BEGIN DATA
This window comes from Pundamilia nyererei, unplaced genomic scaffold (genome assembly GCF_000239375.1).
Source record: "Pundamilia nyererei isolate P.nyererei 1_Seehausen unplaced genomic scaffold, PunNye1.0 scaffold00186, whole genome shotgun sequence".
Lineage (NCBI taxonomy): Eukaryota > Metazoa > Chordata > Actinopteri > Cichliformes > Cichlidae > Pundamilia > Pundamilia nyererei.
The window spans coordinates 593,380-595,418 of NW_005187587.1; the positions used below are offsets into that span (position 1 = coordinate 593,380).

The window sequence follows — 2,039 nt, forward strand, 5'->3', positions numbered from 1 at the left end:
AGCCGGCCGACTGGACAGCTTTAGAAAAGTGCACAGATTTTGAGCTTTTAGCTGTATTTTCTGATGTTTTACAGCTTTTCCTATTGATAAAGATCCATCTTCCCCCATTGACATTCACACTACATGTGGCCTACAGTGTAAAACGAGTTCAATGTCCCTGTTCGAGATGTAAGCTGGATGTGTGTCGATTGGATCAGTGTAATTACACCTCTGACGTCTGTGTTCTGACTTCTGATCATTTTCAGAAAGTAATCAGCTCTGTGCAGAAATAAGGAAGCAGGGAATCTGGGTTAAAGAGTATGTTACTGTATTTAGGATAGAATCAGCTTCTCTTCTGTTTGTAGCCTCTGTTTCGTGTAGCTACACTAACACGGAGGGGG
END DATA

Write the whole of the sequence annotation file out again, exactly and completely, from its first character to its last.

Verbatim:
This window comes from Pundamilia nyererei, unplaced genomic scaffold (genome assembly GCF_000239375.1).
Source record: "Pundamilia nyererei isolate P.nyererei 1_Seehausen unplaced genomic scaffold, PunNye1.0 scaffold00186, whole genome shotgun sequence".
Lineage (NCBI taxonomy): Eukaryota > Metazoa > Chordata > Actinopteri > Cichliformes > Cichlidae > Pundamilia > Pundamilia nyererei.
The window spans coordinates 593,380-595,418 of NW_005187587.1; the positions used below are offsets into that span (position 1 = coordinate 593,380).

The window sequence follows — 2,039 nt, forward strand, 5'->3', positions numbered from 1 at the left end:
AGCCGGCCGACTGGACAGCTTTAGAAAAGTGCACAGATTTTGAGCTTTTAGCTGTATTTTCTGATGTTTTACAGCTTTTCCTATTGATAAAGATCCATCTTCCCCCATTGACATTCACACTACATGTGGCCTACAGTGTAAAACGAGTTCAATGTCCCTGTTCGAGATGTAAGCTGGATGTGTGTCGATTGGATCAGTGTAATTACACCTCTGACGTCTGTGTTCTGACTTCTGATCATTTTCAGAAAGTAATCAGCTCTGTGCAGAAATAAGGAAGCAGGGAATCTGGGTTAAAGAGTATGTTACTGTATTTAGGATAGAATCAGCTTCTCTTCTGTTTGTAGCCTCTGTTTCGTGTAGCTACACTAACACGGAGGGGG